A look at graphic novels coming out in October 2020 (and beyond), including a new "Lumberjanes" volume.
This week’s minorities in cartoons entry is Batwoman (real name: Katherine Kane). She first appeared in “Detective Comics” #233 (July 1956). Writer Edmond Hamilton and artist Sheldon Moldoff created Batwoman.
The original Batwoman
Batwoman was originally introduced as “Kathy Kane” (vs the modern version slightly renamed “Kate Kane”). Kathy fought crime in Gotham City, albeit treated in a typically-sexist-for-the-time fashion. For example, she carried around a “utility purse,” versus Batman’s utility belt.
Batwoman was dropped from the comics in 1964, when DC editor Julius Schwartz took over the Bat-books. Through the late 50s and early 60s, the Bat-books had a goofy sci-fi theme, with Batman engaging in various encounters with odd aliens, etc. Much of this formed the basis for the “Batman: The Brave and the Bold” TV series.
Still, the “wacky space aliens” era isn’t a particularly popular one among many Batman comic fans. Even in its time, this shtick (imitating DC’s high-selling Superman line of comics) wasn’t enough to boost sales.
Thus, Schwartz, upon taking over the books, opted to put more emphasis on Batman’s detective side. However, he also ditched the various supporting characters introduced in this era, including Ace the Bat-Hound (Batman’s pet dog), Bat-Mite (an extra-dimensional imp and Batman fanboy), and Batwoman herself.
Kathy didn’t appear again until the 1970s. Her comics disappearance was explained with her having retired from crimefighting. However, she was soon killed off by a member of a group called the League of Assassins, a group with ties to Ra’s al Ghul.
The early 80s also revealed that Batwoman also had a counterpart on Earth-2. This is despite that Kathy should’ve fallen exclusively on the Earth-1 side of the general Earth-1/Earth-2 cutoff. Usually, anything introduced after November 1955, the Martian Manhunter’s first appearance, was considered Earth-1-only. I wonder if it was an attempt to ignore or downplay the pre-1964 “sci-fi era” elements.
The modern Batwoman
After the 70s, Kathy mostly stayed ignored until the 2000s. DC decided to revive the idea of a Batwoman and revamped Kathy for modern readers. Now named “Kate Kane,” Batwoman was re-introduced in “52” #7 in 2006, with the revelation that Kate’s a lesbian.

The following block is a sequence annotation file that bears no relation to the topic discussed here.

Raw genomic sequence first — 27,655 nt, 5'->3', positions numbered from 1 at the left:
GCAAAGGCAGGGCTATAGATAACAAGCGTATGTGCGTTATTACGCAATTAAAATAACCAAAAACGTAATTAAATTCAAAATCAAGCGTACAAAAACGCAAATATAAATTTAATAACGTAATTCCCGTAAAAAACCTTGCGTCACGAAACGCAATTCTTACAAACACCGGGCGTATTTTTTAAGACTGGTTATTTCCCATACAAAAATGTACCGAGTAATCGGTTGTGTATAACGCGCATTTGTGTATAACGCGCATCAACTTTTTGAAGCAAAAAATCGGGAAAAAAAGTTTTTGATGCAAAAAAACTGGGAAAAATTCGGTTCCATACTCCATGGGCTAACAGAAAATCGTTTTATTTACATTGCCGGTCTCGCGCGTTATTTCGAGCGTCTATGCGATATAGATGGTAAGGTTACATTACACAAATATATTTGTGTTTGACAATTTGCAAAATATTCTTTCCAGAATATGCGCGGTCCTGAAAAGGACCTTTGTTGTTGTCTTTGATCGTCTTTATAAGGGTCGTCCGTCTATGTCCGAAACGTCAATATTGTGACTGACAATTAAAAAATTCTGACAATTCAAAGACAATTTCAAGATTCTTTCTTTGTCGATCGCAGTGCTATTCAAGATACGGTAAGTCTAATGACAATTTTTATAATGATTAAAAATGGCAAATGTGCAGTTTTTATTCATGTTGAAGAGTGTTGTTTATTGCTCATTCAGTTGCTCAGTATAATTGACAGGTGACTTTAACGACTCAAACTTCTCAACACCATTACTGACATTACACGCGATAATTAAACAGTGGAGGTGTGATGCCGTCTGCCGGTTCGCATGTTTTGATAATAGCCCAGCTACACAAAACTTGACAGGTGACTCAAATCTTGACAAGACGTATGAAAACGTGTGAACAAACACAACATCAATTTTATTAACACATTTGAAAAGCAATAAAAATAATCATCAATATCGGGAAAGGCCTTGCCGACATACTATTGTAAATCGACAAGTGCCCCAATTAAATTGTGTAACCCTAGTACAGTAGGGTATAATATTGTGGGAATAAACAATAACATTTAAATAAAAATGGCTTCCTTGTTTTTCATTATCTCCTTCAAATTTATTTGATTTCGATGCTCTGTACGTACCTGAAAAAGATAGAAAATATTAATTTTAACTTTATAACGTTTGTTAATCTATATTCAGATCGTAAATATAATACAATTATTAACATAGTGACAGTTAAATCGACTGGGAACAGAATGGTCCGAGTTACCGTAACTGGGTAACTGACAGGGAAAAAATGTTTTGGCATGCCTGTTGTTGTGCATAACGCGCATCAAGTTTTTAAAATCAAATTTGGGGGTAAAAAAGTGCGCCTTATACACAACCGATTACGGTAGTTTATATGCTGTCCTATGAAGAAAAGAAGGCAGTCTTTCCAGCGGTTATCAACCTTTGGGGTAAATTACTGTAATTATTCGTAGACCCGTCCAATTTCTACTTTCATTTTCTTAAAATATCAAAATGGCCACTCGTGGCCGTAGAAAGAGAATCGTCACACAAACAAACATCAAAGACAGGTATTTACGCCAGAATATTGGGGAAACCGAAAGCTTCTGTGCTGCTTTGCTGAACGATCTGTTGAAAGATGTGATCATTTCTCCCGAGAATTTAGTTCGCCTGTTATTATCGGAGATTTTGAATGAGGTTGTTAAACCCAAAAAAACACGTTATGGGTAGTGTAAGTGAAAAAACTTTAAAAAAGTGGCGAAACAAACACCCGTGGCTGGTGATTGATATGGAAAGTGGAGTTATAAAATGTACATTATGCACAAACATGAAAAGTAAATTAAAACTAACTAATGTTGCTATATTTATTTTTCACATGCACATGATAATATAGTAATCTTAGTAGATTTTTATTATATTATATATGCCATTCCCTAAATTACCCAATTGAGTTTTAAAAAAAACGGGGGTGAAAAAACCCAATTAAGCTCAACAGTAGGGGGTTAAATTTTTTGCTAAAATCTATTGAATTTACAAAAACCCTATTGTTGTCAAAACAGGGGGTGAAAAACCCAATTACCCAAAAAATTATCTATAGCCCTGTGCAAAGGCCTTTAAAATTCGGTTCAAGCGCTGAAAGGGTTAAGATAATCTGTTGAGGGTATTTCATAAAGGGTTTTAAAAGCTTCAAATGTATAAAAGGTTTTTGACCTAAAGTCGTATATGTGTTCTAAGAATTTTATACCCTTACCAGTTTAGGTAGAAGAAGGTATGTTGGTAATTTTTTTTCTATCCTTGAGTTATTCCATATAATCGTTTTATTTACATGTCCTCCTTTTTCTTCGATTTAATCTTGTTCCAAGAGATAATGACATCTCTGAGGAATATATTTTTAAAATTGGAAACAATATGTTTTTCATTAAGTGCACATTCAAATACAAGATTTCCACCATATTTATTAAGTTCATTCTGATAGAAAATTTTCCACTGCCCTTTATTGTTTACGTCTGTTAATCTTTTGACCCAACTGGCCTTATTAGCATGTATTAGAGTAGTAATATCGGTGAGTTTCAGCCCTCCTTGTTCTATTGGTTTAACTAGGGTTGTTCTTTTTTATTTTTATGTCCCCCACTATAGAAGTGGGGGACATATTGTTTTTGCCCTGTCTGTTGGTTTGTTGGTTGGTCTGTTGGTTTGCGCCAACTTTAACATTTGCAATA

Kate’s been well received by fans and critics. She’s also become popular enough to get her own comic.
Like the Ardin family of “Edge City,” Kate’s also Jewish.
Kate’s modern backstory reveals that she was once in the US military, but was discharged after coming out. I imagine this plot point in the future will either be retconned somehow or be dropped completely. As of September 2011, “Don’t Ask Don’t Tell” was repealed. Thus, it’ll become a dated topical reference as time goes on, plus DC’s floating timelines.
Kate’s love life initially saw her dating Renee Montoya. Recent stories have seen Kate dating Maggie Sawyer, who’d moved to Gotham from Metropolis. The creators of Batwoman’s book had planned on having the two get married. (Yes, I’m sure at the time Gotham was in a state with legalized gay marriage.) Unfortunately, DC’s head honchos stepped in and told them they couldn’t get married, for adolescent and inane reasons. The creative staff of the book promptly quit in response.
Finally, if you’re wondering: while the original Batwoman had a sidekick named “Bat-Girl” (her niece; note the hyphenated spelling), there’s no connection between Batwoman/Bat-Girl and the modern, familiar Batgirl (Barbara Gordon).
Characters named Batwoman have been featured in other media. However, few of them until recently were based on the comic book versions.
“Batman: Mystery of the Batwoman” centered around the concept of a Batwoman, albeit not either version of Katherine.
“Batman: The Brave and the Bold” featured a Batwoman closely modeled on the Silver Age version, though with some stark differences.
The modern Kate Kane version of Batwoman has finally appeared in recent spin-off media, such as the direct-to-video film “Bad Blood” and the “Arkham Knight” video game.